(CNN) -- The crew of the drill rig Deepwater Horizon may have been overworked and short of key personnel before the explosion that unleashed the worst oil spill in U.S. history, a leading Democratic congressman suggested Tuesday.
Payroll records show that 20 crewmen -- including seven of the 11 who died on the rig -- had worked a 24-hour shift six days before the explosion, Rep. Nick Rahall wrote in a letter to Steven Newman, CEO of rig owner Transocean Ltd. Rig workers typically work 12-hour days.
And records showed only 18 people at work on the second shift on April 20, the night of the explosion, "with zero engineers, electricians, mechanics or subsea supervisors listed in the report," he added.
"Although these reports do not provide a complete picture of who exactly was working during the time of the explosion and in the days leading up to it, when combined with the ongoing BP internal investigation that suggests that inattentiveness may have been a contributing factor in the disaster, I have serious questions about whether enough people were working on the night of April 20 to adequately handle the complex operations that were being performed, or if crew fatigue caused by extended shifts may have played a role," wrote Rahall, D-West Virginia, the chairman of the House Natural Resources Committee.
Rahall called on the company to give his committee more detailed logs and a further explanation of its staffing -- a request Transocean said it would meet.
But Transocean said no worker put in a 24-hour day, and the documents Rahall cited didn't tell the whole picture. Daily drilling reports track operations and "certain personnel," it said, "but does not use them to catalog complete crew shifts or the actual hours worked by each crewmember."
"At the time of the accident, the Deepwater Horizon and its crew had compiled seven consecutive years of operations without a single lost-time safety incident," the company said in a written statement. "The vessel was properly and professionally manned; there was no shortage of technical expertise, nor did any crewmember work a 24-hour shift."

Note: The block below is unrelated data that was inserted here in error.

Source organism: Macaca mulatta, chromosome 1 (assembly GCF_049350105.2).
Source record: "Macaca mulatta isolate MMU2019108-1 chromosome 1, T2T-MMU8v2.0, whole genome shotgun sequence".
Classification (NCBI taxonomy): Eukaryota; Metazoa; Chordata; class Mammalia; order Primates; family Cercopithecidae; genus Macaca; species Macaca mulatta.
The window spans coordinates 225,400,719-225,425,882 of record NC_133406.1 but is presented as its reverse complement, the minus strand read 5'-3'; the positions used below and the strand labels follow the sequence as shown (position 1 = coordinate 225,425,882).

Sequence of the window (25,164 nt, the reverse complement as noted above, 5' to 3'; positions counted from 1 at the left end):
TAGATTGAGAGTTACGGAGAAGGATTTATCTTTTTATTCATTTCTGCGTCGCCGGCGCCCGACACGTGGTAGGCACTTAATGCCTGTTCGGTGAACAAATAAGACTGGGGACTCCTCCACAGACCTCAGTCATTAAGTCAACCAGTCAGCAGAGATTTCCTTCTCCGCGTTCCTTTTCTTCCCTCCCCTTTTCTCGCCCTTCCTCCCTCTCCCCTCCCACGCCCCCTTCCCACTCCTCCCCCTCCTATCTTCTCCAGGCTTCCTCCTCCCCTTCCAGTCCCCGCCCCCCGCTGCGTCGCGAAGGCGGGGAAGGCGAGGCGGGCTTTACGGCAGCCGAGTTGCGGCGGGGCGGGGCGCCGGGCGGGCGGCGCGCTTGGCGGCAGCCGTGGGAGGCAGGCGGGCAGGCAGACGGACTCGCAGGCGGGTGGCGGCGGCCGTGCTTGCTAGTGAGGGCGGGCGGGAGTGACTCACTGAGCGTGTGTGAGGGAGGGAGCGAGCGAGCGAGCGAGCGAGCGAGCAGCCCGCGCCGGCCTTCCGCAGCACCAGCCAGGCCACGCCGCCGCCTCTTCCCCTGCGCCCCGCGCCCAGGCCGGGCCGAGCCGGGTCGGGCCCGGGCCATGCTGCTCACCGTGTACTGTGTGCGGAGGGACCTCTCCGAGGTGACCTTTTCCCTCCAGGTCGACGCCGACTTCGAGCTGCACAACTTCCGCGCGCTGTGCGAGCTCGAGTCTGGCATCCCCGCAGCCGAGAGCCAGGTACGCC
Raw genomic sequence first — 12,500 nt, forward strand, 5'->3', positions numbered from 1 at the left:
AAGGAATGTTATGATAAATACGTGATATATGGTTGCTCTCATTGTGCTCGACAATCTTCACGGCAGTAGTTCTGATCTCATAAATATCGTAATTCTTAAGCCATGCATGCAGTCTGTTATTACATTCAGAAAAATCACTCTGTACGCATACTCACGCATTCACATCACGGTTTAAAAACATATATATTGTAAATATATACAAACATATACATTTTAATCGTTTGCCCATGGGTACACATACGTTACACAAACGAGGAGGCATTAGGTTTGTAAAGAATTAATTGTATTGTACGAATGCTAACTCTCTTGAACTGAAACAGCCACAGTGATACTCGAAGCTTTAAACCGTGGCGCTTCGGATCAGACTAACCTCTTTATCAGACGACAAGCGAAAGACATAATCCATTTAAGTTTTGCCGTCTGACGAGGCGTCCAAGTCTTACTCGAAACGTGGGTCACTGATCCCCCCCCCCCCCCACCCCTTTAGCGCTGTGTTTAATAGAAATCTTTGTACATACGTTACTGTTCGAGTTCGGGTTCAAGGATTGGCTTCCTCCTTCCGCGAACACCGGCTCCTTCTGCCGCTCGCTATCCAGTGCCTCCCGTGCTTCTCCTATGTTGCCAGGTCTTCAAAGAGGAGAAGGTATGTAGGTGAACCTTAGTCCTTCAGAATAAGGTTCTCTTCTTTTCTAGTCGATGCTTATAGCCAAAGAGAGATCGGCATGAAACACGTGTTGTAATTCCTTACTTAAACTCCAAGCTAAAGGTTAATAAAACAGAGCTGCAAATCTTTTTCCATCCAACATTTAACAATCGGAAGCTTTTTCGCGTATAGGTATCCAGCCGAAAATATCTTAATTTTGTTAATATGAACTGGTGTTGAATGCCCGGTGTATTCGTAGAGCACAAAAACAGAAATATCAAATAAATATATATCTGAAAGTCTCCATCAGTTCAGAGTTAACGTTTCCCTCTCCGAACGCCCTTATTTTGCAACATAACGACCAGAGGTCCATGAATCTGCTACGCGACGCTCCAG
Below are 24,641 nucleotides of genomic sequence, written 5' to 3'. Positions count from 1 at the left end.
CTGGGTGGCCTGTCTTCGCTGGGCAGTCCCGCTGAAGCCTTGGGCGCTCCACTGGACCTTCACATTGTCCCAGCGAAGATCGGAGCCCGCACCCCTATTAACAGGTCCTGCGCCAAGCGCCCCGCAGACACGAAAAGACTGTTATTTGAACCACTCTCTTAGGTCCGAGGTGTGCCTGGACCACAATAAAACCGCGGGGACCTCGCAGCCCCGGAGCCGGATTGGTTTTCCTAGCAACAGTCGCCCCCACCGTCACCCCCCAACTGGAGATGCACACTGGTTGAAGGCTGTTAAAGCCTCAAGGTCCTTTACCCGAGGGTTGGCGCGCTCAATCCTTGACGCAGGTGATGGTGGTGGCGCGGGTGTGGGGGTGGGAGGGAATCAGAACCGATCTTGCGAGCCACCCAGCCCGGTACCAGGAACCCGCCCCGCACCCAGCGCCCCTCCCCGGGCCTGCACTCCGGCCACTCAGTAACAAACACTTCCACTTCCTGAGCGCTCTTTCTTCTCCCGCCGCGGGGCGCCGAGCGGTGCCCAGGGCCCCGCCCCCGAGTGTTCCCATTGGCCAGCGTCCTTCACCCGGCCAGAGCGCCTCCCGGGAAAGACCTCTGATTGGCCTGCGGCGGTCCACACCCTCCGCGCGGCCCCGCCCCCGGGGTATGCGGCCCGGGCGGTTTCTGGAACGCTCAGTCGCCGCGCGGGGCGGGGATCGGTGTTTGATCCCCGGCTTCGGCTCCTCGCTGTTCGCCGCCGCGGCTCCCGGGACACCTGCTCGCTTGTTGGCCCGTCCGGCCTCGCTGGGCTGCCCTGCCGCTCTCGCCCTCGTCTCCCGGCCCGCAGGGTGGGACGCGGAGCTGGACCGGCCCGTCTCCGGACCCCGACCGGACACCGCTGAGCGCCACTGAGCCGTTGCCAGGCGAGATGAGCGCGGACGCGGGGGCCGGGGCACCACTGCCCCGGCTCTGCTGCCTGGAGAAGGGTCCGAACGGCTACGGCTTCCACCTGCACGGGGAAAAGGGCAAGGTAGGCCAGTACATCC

CNN was given access to individual time sheets that appear to back up Transocean's claim that no employees worked 24-hour shifts on April 14 -- six days before the explosion that eventually sank the rig.
And other documents reviewed by CNN seem to indicate that additional salaried workers may have been on the job that don't show up on time sheets, possibly refuting the committee's claim the rig was shortstaffed on April 20.
Transocean, well owner BP and oilfield services contractor Halliburton have blamed each other for the disaster that followed the explosion. The undersea well the rig was drilling has been gushing up to 19,000 barrels (798,000 gallons) of crude a day into the Gulf of Mexico since late April.
Rahall's committee is one of several in both houses of Congress to hold hearings into the spill, which now dwarfs 1989's Exxon Valdez disaster. In addition, a presidential commission and a Coast Guard-Interior Department board in Louisiana are investigating.
BP reported problems controlling the well and won a delay in testing a critical piece of equipment in March, according to documents released in late May. Stephen Stone, a laborer on the doomed rig, told the House Judiciary Committee that drilling had to stop four times in three weeks because of the loss of drilling fluid, "either because the underground formation was unstable or because drilling too quickly caused the formation to crack."
The well was five weeks behind schedule, and some of the survivors have told CNN that BP cut corners and pushed ahead with the well despite safety concerns.
In addition, Doug Brown, the rig's chief mechanic, told the Judiciary Committee that BP and Transocean managers argued over drill plans the day of the explosion and that cuts to Deepwater Horizon's engineering staff left the crew with a backlog of preventive maintenance to perform.